Why all SiC Schottky diodes are not made equal

Silicon Carbide (SiC) has many advantages over silicon in high-power applications, including higher operating temperature and more efficient switching at high frequencies. However, compared to silicon fast recovery diodes, some characteristics of the pure SiC Schottky diode can still be improved. This blog shows how Nexperia has combined an advanced device structure with innovative process technology to bring SiC Schottky diode performance to the next level.

Merged-Pin Schottky (MPS) structure lowers leakage currents

Imperfections at the metal-semiconductor interface are responsible for leakage currents in SiC Schottky diodes. While these can be reduced by using a thicker drift layer, it comes with the disadvantage of higher ohmic and thermal resistance, which is disadvantageous in power applications. Therefore, Nexperia SiC developed their SiC diodes as hybrid device structures, shown in Figure 1, to overcome these issues. This ‘merged PiN Schottky’ (MPS) effectively combines a Schottky diode and a P-N diode connected in parallel.

Figure 1: Standard SiC Schottky diode structure (left) and Nexperia’s SiC MPS diode structure (right)
Figure 1: Standard SiC Schottky diode structure (left) and Nexperia’s SiC MPS diode structure (right)

P-doped areas are implanted in the drift zone of a conventional Schottky structure, forming a P-ohmic contact with the metal at the Schottky anode and a P-N junction with the lightly-doped SiC drift or epi-layer. Under reverse bias, the P-wells ‘push’ the general area of maximum field strength downwards into the almost defect-free drift layer, away from the metal barrier with its imperfections, reducing the overall leakage current, as shown in Figure 1. The P-wells' physical placement and area (compared with the size of the Schottky diode) and doping concentration affect the end characteristics, with forward voltage drop traded against leakage and surge currents. As a result, an MPS device can operate at a higher breakdown voltage with the same leakage current and drift layer thickness.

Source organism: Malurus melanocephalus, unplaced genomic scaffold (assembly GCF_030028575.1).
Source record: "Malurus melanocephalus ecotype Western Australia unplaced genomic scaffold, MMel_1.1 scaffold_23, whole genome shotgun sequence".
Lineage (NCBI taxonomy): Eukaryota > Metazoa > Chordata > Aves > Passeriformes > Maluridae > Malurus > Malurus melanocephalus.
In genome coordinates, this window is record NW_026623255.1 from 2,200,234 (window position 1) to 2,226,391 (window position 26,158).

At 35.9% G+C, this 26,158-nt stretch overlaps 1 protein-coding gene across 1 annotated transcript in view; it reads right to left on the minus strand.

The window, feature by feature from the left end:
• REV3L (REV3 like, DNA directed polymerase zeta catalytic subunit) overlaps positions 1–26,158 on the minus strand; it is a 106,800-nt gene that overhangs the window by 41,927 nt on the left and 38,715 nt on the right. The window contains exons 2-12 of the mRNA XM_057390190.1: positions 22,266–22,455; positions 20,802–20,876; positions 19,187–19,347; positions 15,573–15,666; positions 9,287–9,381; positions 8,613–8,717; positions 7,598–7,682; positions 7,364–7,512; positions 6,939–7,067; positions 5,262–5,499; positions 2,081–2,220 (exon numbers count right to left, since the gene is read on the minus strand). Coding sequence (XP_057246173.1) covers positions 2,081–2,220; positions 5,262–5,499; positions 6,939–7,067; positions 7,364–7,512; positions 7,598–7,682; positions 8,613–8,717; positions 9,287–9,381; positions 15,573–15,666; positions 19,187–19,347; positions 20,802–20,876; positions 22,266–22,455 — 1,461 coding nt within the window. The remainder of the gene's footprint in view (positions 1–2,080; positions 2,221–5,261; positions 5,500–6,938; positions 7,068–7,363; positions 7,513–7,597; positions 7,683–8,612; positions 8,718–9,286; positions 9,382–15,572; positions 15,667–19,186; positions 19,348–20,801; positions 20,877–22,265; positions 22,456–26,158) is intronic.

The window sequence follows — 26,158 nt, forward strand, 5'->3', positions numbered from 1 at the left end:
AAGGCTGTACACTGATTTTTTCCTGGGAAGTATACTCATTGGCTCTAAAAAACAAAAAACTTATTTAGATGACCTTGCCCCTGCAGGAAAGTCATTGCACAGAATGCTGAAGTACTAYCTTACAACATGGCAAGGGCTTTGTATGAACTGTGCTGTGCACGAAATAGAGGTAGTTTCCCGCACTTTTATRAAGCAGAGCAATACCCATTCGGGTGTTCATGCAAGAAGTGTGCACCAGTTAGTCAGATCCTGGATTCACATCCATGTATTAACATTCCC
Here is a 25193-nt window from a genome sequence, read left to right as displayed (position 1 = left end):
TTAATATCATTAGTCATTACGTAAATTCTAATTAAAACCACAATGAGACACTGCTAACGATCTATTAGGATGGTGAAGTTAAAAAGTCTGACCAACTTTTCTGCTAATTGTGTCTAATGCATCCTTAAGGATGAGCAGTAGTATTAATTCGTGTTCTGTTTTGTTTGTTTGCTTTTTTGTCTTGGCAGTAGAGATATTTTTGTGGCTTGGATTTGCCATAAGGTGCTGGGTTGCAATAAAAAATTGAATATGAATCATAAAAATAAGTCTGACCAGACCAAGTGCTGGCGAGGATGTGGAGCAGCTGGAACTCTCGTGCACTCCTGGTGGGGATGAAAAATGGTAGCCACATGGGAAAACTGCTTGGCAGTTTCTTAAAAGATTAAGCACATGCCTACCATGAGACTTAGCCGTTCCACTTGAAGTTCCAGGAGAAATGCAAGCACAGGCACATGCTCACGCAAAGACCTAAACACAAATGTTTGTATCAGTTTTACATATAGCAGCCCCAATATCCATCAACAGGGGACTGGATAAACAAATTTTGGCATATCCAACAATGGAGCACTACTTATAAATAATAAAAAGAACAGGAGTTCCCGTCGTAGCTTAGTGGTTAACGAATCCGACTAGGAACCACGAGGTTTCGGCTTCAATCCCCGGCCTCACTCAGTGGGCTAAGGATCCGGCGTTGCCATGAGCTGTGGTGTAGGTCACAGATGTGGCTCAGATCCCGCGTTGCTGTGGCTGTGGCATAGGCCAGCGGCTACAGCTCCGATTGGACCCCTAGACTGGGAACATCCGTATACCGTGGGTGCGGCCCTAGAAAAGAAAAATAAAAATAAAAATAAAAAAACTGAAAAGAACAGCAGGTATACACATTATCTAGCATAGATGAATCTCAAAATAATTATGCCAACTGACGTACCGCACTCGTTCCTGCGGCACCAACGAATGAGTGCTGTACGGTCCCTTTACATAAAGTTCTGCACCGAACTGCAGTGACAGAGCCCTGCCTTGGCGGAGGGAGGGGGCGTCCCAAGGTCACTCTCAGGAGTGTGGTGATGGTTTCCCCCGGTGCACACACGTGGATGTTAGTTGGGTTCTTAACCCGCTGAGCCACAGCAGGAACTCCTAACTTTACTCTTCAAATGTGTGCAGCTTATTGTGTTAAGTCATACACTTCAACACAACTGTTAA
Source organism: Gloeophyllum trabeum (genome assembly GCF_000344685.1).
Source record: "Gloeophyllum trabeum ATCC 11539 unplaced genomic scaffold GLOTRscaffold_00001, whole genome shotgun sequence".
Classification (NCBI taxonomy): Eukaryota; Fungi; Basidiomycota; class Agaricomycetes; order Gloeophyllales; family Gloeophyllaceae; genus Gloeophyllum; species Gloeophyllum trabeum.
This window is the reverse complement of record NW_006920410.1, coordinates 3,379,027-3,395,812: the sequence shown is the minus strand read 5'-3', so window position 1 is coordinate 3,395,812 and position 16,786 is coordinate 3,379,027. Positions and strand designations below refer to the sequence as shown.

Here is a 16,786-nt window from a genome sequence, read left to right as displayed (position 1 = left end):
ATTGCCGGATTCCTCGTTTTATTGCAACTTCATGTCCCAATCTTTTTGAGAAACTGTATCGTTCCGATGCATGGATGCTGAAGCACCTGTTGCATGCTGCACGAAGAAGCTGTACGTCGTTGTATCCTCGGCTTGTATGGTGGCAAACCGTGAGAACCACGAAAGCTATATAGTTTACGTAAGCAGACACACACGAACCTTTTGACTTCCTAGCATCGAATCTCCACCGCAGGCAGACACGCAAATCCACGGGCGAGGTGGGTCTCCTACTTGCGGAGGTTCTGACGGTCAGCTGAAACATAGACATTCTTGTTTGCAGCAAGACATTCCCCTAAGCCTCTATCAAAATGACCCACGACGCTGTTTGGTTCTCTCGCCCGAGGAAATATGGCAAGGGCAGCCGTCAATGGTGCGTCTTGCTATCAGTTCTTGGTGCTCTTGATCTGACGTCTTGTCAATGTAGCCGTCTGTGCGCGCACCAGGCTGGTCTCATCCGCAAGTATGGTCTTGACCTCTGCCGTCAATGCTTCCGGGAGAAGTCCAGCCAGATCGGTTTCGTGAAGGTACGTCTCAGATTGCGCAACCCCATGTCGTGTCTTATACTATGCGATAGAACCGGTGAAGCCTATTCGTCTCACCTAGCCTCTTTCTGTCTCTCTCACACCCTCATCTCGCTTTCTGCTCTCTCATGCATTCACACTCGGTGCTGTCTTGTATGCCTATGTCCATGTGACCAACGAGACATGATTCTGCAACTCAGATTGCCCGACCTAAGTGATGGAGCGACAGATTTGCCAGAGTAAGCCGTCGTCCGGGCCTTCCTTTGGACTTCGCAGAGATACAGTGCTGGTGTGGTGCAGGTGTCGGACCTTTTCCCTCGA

Figure 2: Static I-V behaviour of SiC MPS diodes, including overcurrent
Figure 2: Static I-V behaviour of SiC MPS diodes, including overcurrent

MPS diodes exhibit better surge current robustness

The surge current performance of SiC devices relates to their unipolar nature and relatively high drift layer resistance, and the MPS structure can also improve this parameter. The reason for this is that the differential resistance of a bipolar device is lower than that of a unipolar type. Under nominal operation, the Schottky part of the MPS diode conducts almost the entire current to effectively behave like a Schottky diode, delivering the same benefits during switching. During high transient surge current events, the voltage across the MPS diode increases beyond the built-in P-N diode cut-in voltage, which begins to conduct with lower differential resistance. This diverts current, limiting dissipated power and relieving the MPS diode from thermal stress. Without the P-N diode, the Schottky diode alone would have to be significantly over-dimensioned to allow for transient over-current events in the target application. Parts could be paralleled (or extra circuitry added) to limit over current, but this would increase costs. Here again, the dimensions and doping of the P-wells create a trade-off between forward voltage drop (in regular operation) and surge withstand capability. The best choice depends on the application, and Nexperia offers diodes to suit a wide range of hard- and soft-switching applications.